“As you see, it’s a beautiful day, the beaches are open, and people are having a wonderful time.”
- Larry Vaughn, Mayor of Amity
In the film Jaws, the mayor of Amity disregarded warnings of shark attacks in order to keep the beaches open for the 4th of July holiday. “Amity is a summer town,” said Mayor Vaughn. “We need summer dollars. Now if the people can’t swim here, they’ll be glad to swim at the beaches of Cape Cod, the Hamptons…” Come on in, he beckoned. The water’s fine. Well, we all know how that turned out.
In the what-feels-like-a-film Coronavirus, the modern day Mayor Vaughn – President Trump – has attempted a similar flim flam: the virus will disappear as the weather warms; a vaccine will be available soon; anyone who wants to be tested can be tested. And in a remark that should go down in history as Trump’s “Brownie, you’re doing a heck of a job” moment (President George W. Bush’s wrongheaded praise of FEMA Administrator Michael Brown’s mishandling of Hurricane Katrina), Trump said he didn’t want to offload suffering cruise ship passengers because it would make “the numbers [of diagnosed U.S. cases] double.” Trump’s confidence game is about the stock market, the broader economy (but primarily the stock market), and the November election that will determine if he’s America’s first one-term President in nearly 30 years. Well, this week the market played Jaws to Trump’s Mayor Vaughn; the water’s not fine.
You know where else we need better leadership? Higher education, where we’re facing an unprecedented crisis of affordability. But when institutions set tuition for the next academic year, the focus in these announcements is invariably the percentage increase in tuition rather than the actual number. In so doing, America’s colleges and universities are running a similar 3-card Monte game. When Clemson University proudly announces it is only increasing tuition by 1% due to its “commitment to providing an affordable, high-quality education…” it is saying “look over here” – not at the underlying tuition. Michigan’s Kettering University just announced it would keep tuition flat next year (“our commitment to affordability is embodied in our decision to freeze our tuition for the 2020-2021 entering class”) without mentioning that tuition is already $44,380. Even announcements by Christian colleges like Kuyper – where the school’s commitment to “make a Kuyper College education as affordable as possible” has led to a tuition freeze – neglect to mention the actual level of tuition.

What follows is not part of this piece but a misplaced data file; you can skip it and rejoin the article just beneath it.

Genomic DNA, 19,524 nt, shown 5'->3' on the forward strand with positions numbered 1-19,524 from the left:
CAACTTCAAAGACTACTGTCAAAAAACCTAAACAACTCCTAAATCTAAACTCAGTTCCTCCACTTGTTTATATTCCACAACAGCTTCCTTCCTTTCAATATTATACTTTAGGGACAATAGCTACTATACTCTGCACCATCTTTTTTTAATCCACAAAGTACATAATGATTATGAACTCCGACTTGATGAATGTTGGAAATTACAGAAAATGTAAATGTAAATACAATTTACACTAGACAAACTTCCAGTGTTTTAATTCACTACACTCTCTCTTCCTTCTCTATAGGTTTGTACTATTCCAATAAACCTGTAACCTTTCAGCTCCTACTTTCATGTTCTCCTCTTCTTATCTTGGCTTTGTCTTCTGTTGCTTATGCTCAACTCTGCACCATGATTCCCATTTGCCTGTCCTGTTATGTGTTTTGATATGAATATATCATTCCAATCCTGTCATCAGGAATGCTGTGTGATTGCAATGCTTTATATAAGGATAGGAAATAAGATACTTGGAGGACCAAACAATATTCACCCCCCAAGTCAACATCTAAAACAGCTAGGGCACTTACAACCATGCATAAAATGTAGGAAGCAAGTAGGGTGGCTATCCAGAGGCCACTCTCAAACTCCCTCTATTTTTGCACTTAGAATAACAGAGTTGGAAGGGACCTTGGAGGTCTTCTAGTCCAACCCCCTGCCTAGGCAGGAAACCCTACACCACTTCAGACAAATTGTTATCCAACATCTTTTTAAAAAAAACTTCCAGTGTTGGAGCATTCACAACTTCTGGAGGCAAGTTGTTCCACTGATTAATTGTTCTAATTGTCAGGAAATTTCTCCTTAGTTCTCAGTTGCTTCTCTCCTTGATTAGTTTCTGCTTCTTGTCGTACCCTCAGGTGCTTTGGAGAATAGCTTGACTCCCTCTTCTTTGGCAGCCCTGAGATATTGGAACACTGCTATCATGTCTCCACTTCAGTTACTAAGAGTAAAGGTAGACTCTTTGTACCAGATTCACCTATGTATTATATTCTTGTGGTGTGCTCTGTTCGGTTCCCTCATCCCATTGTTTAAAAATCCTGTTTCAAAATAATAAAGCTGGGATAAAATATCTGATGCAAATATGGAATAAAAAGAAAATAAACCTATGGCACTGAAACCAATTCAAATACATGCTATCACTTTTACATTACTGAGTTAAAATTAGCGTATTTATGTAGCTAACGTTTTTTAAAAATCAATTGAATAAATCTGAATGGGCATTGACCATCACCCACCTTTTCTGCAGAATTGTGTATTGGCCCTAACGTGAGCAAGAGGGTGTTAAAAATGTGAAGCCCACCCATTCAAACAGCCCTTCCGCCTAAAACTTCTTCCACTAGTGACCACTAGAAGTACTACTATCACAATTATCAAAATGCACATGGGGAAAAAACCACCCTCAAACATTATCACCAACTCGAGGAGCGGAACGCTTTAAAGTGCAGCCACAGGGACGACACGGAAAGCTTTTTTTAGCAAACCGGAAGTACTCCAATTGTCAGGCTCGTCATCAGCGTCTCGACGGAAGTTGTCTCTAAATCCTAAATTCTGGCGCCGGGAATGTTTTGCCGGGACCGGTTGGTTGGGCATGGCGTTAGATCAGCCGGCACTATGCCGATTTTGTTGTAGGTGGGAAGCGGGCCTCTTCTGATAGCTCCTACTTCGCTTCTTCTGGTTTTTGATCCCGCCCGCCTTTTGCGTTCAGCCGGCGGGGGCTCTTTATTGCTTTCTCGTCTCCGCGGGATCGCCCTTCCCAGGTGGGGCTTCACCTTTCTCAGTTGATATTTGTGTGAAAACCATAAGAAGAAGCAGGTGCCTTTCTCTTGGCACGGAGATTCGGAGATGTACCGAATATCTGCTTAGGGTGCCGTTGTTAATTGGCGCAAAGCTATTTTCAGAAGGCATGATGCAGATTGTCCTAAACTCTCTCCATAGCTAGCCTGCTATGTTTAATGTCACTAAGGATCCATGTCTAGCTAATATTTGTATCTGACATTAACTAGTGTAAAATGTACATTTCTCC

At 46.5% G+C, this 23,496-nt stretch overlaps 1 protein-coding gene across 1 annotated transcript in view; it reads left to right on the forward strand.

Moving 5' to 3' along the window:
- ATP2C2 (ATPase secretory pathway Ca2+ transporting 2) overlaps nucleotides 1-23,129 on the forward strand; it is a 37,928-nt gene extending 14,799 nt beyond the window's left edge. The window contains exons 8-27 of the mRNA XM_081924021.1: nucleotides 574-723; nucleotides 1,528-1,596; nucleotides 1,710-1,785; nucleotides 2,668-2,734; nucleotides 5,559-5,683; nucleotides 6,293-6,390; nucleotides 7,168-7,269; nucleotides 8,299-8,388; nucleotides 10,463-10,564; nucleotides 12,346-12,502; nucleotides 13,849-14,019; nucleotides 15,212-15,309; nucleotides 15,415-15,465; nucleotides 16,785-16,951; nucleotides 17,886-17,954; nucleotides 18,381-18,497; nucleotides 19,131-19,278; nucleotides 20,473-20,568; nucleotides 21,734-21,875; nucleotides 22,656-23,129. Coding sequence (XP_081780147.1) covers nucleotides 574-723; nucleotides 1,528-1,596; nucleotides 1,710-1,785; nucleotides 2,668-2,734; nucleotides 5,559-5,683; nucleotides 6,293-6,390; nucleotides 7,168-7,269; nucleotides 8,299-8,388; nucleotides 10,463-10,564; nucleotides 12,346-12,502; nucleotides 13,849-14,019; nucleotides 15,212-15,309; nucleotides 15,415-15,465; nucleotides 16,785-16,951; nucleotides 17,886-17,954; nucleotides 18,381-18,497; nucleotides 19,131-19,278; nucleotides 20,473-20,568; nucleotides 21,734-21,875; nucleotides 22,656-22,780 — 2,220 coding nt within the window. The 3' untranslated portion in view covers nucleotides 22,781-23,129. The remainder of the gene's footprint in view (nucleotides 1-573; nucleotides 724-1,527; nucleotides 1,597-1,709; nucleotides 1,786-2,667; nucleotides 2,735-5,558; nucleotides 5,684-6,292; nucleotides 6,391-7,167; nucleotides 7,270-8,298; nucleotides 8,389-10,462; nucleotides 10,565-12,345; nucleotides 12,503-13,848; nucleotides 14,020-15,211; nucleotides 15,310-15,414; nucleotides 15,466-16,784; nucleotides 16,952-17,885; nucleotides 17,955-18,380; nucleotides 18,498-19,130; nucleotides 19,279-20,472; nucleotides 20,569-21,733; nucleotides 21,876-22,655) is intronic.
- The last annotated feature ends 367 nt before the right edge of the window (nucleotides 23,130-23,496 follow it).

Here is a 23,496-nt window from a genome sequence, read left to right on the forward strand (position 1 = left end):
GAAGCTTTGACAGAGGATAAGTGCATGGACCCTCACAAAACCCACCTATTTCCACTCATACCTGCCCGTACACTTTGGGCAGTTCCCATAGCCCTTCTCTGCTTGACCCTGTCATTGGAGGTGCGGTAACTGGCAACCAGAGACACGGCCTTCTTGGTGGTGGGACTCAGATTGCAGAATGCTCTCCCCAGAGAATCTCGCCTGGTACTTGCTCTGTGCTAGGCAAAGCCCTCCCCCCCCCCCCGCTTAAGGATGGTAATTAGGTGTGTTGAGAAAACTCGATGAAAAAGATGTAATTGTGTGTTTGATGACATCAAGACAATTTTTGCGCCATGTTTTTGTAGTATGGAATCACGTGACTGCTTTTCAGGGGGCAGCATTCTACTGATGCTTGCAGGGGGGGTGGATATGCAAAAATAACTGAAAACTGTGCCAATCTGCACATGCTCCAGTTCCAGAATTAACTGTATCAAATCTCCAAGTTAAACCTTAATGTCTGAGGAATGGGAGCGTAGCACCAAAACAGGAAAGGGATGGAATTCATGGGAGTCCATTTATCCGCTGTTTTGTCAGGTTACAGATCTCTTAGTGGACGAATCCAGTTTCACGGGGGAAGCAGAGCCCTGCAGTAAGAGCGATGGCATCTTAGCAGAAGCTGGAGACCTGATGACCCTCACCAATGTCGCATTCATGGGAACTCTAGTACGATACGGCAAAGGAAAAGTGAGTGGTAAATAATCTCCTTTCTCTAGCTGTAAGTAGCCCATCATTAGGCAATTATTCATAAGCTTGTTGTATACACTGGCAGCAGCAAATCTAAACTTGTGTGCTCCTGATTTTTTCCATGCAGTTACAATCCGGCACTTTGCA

Other tuition feints include situating the percentage increase in the context of historically higher increases (e.g., Duke: “the 3.7% increase was the lowest rate of increase… in more than 20 years”). Then there’s Ithaca College, which takes a gas station pricing approach to tuition increases: a 2.95% increase (look at the 2, think of 2% not 3%, isn’t that’s better?). And of course, when colleges and universities do reference actual tuition in these announcements, the common practice is to disclose tuition per semester, which looks approximately half as bad.
Tuition freezes are better than the alternative. But you don’t see Mercedes Benz waving the flag of affordability when it refrains from increasing sticker price. Although they kind of sound the same, there’s a big difference between holding down tuition increases and holding down tuition. Now, refraining from increasing tuition for nine consecutive years – as Mitch Daniels has done at Purdue – may amount to the same thing. But keeping already-unaffordable tuition flat for one year and declaring victory is positively Trumpian.